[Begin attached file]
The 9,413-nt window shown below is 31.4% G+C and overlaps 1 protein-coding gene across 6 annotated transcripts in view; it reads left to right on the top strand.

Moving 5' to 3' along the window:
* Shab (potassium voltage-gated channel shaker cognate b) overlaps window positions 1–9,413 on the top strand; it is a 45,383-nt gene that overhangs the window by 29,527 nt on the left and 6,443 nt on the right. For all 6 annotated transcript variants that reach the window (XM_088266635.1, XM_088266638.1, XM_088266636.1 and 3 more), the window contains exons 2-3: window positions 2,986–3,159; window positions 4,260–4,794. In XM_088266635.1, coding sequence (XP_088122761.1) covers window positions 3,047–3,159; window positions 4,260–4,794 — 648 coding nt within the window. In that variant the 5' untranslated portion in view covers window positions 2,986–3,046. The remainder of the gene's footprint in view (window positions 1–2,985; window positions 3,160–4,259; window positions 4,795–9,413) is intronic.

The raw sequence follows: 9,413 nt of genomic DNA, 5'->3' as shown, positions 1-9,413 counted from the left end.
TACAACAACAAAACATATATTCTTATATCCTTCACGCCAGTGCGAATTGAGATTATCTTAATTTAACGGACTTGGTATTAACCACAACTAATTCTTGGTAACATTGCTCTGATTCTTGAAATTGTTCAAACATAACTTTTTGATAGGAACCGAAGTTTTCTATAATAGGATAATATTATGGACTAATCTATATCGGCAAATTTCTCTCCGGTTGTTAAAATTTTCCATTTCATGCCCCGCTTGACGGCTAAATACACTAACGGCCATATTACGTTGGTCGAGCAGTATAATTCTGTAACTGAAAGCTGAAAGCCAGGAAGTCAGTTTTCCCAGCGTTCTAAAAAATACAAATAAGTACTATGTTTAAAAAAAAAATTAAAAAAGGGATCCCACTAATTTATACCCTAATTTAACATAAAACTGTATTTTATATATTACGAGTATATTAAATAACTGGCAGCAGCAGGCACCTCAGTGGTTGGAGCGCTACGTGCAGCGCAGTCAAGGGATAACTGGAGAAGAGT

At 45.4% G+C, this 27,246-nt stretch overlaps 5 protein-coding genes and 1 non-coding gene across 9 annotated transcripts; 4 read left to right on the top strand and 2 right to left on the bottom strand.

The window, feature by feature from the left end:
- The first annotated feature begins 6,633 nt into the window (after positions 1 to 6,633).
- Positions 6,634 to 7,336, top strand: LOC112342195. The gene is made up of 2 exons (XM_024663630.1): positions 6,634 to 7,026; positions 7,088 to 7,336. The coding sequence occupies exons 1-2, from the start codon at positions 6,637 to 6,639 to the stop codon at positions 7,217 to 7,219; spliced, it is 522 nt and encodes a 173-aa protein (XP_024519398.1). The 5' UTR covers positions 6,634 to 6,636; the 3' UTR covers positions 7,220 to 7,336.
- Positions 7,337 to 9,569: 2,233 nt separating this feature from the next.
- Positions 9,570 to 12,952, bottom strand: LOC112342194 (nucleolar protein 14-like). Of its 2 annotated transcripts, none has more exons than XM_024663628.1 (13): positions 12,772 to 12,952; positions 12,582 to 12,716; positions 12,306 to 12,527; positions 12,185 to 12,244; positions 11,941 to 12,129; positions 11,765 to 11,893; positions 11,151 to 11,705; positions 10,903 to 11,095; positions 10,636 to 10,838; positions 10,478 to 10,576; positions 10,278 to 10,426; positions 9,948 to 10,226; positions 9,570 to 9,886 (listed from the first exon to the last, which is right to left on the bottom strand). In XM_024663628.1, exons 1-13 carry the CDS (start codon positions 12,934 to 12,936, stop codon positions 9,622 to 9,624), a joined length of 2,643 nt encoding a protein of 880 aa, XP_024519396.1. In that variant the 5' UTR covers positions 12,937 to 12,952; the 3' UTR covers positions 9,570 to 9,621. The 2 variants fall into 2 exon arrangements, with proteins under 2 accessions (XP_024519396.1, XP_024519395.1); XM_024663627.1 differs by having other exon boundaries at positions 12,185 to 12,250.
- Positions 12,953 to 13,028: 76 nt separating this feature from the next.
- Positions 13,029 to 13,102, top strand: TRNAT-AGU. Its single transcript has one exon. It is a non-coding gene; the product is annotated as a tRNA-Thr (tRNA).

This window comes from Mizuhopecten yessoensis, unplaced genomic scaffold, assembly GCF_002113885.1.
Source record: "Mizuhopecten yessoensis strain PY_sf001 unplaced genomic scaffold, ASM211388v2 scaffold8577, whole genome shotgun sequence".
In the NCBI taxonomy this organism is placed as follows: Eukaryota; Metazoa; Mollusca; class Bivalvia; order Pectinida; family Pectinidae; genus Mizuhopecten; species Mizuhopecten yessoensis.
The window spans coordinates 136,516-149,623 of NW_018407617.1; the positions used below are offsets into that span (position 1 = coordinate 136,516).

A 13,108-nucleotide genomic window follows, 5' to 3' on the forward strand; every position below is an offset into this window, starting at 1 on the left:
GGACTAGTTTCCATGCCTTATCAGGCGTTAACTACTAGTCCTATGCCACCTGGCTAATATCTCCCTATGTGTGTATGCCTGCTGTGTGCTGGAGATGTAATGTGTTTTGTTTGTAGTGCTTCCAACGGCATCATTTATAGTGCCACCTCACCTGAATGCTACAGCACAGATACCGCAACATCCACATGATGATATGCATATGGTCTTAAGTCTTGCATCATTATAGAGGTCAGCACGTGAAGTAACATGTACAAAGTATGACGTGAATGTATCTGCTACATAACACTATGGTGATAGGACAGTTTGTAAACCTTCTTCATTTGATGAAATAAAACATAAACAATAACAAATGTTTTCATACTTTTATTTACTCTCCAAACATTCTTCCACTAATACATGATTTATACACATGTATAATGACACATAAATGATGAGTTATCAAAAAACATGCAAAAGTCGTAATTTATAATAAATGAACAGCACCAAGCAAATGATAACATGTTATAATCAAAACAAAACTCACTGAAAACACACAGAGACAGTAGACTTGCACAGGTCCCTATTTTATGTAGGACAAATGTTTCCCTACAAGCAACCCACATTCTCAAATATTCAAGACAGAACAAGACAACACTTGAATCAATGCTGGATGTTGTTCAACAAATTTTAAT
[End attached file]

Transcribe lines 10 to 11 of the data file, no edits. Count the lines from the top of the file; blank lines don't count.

- Positions 7,337 to 9,569: 2,233 nt separating this feature from the next.
- Positions 9,570 to 12,952, bottom strand: LOC112342194 (nucleolar protein 14-like). Of its 2 annotated transcripts, none has more exons than XM_024663628.1 (13): positions 12,772 to 12,952; positions 12,582 to 12,716; positions 12,306 to 12,527; positions 12,185 to 12,244; positions 11,941 to 12,129; positions 11,765 to 11,893; positions 11,151 to 11,705; positions 10,903 to 11,095; positions 10,636 to 10,838; positions 10,478 to 10,576; positions 10,278 to 10,426; positions 9,948 to 10,226; positions 9,570 to 9,886 (listed from the first exon to the last, which is right to left on the bottom strand). In XM_024663628.1, exons 1-13 carry the CDS (start codon positions 12,934 to 12,936, stop codon positions 9,622 to 9,624), a joined length of 2,643 nt encoding a protein of 880 aa, XP_024519396.1. In that variant the 5' UTR covers positions 12,937 to 12,952; the 3' UTR covers positions 9,570 to 9,621. The 2 variants fall into 2 exon arrangements, with proteins under 2 accessions (XP_024519396.1, XP_024519395.1); XM_024663627.1 differs by having other exon boundaries at positions 12,185 to 12,250.